This tradition can only be found in Bali. The Balinese fight club, “Perang Pandan” was originally practiced for self-defence purposes.
This one month long ceremony is now held annually, in June in Tenganan village, Karangasem, to repsect the Hindu God of War, The Indra.
The word “perang” means war, and “Pandan” comes from the word for Pandanus leaves (which is used as the main material for the ‘weapon’). Moreover, The Perang Pandan is also known as the ‘war dance.’ The war dance symbolized power and strength over their enemies, and dance as you may already know, is a ritual essential part of Balinese culture and traditions.
The event starts at mid-day, first with a prayer and continued with a dance ritual as the introduction. The participants comprise of boys and girls, as well as the men from the village. However, only the males participate in the “fight.” Girls dressed in traditional dress and watch the boys scratch their backs off. Each fighter brings sharped edged Pandanus leaves on one hand, while the other holds a woven bamboo or rattan that works as a shield. The fight starts when the referee gives the signal.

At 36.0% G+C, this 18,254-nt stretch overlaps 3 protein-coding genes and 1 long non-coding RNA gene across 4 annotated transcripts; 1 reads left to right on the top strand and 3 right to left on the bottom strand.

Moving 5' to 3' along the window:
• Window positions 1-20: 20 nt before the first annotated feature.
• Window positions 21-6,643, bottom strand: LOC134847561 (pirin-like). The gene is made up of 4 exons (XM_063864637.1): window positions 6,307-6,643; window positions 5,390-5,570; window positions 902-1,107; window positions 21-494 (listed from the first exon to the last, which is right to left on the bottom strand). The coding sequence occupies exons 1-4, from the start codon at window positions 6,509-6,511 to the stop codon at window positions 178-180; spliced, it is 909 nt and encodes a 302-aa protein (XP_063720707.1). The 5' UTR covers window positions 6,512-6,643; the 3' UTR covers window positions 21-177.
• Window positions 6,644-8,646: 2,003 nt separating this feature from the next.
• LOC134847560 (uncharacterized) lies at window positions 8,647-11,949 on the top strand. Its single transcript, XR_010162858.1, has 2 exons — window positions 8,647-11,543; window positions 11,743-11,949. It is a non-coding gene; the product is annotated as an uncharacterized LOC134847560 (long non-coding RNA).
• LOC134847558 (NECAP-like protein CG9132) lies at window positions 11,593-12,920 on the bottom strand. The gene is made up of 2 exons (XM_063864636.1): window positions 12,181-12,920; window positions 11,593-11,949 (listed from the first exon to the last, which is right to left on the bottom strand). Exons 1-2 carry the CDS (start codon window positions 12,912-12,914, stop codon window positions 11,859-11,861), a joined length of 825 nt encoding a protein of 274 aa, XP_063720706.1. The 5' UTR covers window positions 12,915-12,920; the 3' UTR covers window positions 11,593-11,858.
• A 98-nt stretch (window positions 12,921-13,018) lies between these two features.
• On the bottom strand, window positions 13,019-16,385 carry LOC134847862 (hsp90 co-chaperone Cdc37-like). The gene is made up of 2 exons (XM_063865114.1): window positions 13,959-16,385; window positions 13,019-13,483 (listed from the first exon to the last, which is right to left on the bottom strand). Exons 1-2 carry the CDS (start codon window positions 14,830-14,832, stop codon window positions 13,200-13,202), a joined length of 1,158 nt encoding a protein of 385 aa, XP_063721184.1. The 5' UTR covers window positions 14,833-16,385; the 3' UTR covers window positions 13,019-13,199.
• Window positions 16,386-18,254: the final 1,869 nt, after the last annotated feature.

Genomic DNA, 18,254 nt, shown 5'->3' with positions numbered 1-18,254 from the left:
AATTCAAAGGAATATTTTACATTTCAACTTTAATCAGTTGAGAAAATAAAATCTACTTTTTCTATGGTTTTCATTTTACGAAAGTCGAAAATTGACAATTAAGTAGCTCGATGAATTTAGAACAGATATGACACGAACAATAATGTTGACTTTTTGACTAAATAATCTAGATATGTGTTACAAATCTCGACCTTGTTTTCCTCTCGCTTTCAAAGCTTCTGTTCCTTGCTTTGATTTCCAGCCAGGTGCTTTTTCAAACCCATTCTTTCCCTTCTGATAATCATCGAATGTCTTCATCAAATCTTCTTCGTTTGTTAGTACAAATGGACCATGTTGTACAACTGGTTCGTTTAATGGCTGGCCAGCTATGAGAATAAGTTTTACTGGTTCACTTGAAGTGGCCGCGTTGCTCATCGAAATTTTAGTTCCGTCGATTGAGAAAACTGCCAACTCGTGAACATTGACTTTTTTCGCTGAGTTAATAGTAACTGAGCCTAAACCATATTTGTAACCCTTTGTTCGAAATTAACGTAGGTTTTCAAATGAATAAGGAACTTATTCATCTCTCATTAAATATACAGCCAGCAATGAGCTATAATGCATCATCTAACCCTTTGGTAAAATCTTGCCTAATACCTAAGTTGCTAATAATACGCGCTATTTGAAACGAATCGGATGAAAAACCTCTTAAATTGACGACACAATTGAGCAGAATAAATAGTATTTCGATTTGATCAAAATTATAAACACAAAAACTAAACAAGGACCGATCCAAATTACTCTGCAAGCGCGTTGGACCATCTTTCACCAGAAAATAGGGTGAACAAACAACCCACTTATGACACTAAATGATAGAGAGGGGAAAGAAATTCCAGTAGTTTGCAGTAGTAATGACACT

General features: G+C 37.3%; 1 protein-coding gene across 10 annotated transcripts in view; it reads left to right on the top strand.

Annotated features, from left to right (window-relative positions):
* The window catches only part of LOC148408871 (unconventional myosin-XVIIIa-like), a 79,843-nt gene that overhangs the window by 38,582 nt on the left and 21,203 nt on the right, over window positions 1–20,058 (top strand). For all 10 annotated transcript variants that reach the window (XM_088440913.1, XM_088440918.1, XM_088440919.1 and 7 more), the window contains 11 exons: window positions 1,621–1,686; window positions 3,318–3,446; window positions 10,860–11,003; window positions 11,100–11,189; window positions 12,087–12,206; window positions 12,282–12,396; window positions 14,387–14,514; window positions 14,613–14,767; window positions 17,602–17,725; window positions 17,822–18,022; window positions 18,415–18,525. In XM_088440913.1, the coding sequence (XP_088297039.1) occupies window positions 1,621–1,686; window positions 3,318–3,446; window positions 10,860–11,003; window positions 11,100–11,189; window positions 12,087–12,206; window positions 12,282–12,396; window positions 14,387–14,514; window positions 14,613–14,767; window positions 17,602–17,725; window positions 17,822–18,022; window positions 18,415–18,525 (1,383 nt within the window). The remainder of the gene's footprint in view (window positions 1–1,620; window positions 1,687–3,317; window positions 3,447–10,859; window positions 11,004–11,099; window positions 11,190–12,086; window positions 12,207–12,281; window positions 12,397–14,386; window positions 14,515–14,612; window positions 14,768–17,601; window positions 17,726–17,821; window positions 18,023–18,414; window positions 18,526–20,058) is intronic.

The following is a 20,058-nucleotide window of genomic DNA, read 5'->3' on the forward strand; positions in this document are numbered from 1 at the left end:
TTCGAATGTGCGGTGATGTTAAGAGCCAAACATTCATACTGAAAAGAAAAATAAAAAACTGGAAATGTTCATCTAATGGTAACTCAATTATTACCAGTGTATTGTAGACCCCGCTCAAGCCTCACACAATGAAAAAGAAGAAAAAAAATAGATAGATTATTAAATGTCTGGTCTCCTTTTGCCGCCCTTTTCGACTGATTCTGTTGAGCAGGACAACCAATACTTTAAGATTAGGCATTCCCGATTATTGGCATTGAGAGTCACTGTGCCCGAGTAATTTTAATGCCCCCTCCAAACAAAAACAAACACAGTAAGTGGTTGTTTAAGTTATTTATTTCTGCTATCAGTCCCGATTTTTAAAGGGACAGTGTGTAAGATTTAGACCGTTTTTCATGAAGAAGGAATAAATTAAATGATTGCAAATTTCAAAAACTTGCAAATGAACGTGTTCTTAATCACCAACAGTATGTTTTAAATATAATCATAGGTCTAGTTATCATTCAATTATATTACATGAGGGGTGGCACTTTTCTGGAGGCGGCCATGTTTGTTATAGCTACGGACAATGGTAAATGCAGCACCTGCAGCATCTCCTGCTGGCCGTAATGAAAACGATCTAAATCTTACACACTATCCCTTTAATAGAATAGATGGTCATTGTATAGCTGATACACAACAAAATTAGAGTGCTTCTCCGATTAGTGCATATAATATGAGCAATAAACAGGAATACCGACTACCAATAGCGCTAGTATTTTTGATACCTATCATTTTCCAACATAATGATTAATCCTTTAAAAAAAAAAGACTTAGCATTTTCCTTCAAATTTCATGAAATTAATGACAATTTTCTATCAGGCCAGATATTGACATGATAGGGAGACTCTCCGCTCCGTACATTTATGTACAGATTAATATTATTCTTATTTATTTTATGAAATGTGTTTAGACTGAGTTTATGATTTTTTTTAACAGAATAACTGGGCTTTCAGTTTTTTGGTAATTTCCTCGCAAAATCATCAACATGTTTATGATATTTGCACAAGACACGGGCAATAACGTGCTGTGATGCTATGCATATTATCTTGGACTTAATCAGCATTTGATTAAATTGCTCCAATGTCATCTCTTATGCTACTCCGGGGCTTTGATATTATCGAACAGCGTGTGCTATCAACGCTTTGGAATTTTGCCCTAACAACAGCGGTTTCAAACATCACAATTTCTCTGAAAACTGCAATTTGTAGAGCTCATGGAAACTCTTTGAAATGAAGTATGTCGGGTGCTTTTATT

The men starts fighting to scratch each other’s backs and the bloody scene is well underway. According to the people in Tenganan Village, blood and scars are a symbol for warriors. At the end of each fights, victory is claimed to those created the most damage to its opponent. It looks like a painful spectacle, yet surprisingly the contestants don’t show any pain. The wounds after is usually treated with local herb that helps it to dry it up.
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